For years, the public, government agencies and organizations concerned about the environment have wanted more data on fracking – specifically about how much of which chemicals the oil and gas industry pumps at high pressure underground in hopes of extracting more fossil fuels.
What that information reveals is very useful, as is clear in our recent report, Fracking on University of Texas Lands: The Environmental Effects of Hydraulic Fracturing on Land Owned by the University of Texas System.
Using information Environment Texas Research & Policy Center obtained from a public records request, we were able to determine that there have been 4,350 wells drilled on University of Texas land since 2005. These lands were given to the university to raise funds to support its educational mission, but fracking activities have resulted in significant impacts to the environment. For example, fracking on university lands used at least 6 billion gallons of water between February 2012 and December 2014, a time when Texas was suffering from a historic drought and residents across the state were pressed to cut back on water use.
Public records also revealed that since 2008, at least 1.6 million gallons of pollutants have spilled into soil and groundwater from wells on university land. At five of those locations, cleanups are not yet complete; that work can take years.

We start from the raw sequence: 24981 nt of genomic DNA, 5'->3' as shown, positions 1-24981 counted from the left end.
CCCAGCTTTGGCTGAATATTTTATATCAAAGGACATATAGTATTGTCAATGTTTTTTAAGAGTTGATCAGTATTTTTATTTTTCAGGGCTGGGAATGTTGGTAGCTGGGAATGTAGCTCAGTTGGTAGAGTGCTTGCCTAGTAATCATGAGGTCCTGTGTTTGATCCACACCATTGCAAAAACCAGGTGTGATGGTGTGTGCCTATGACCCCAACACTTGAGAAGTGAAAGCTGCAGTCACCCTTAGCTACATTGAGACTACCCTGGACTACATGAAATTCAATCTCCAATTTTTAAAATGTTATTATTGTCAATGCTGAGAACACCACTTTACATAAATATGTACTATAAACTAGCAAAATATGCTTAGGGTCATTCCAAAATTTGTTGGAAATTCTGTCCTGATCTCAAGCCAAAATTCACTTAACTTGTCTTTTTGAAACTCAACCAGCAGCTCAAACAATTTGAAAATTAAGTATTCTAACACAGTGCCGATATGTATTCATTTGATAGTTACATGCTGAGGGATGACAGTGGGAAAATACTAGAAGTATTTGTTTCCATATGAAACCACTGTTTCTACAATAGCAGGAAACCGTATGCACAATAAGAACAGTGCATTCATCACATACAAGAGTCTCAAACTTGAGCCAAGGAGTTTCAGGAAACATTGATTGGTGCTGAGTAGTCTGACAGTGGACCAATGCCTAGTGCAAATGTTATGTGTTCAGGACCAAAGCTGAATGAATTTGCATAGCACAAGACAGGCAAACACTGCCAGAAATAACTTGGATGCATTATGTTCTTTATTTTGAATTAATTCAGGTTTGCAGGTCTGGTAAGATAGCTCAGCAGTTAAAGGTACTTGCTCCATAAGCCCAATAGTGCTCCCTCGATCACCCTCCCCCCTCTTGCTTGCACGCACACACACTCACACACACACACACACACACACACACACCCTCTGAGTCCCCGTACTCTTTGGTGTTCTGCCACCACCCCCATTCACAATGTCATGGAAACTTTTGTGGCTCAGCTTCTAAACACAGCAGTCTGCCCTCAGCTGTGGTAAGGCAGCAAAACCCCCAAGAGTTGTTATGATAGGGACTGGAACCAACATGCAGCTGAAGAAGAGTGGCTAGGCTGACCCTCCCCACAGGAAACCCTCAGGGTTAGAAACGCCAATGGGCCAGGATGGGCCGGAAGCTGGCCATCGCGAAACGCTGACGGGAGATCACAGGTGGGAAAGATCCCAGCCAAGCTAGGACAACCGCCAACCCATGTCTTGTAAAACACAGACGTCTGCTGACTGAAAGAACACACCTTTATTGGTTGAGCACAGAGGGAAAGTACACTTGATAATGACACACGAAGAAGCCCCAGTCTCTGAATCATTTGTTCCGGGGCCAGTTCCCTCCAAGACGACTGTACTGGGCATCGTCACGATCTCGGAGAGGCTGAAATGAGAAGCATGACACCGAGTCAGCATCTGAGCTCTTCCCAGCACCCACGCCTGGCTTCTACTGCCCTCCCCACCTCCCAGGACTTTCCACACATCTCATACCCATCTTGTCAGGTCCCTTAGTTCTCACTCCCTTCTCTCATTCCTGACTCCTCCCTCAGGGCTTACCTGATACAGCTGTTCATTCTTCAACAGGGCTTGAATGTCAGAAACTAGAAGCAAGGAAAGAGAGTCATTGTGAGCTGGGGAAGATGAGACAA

The public records, however, do not tell us about the chemicals used in fracking on university lands. Those data are held by FracFocus. But, until just a couple of months ago, it was all but impossible to obtain bulk data from FracFocus to allow for analysis of the cumulative or regional impacts of fracking.
FracFocus’ long-awaited decision to open the data for broader use allowed us to develop an estimate of the amount of chemicals used in fracking on University of Texas lands. Reliable data were available for just more than one-third of fracked wells on university land. At those 1,480 wells, fracking used 275 million pounds of chemicals, including:
As the state’s flagship educational institution and a significant landholder, the University of Texas has a particular responsibility to protect the environment, Texas’ special places and public health.
These new data, offering specifics of chemicals introduced to the environment, show that increased transparency about fracking can give the university and the public at large better understanding of the industry and its practices, the better to protect the environment and human health. Non-governmental organizations like FracFocus, along with state and federal governments, must continue to press for greater transparency and the sharing of more – and more accurate – data about fracking, a practice with great implications for the environment and public health.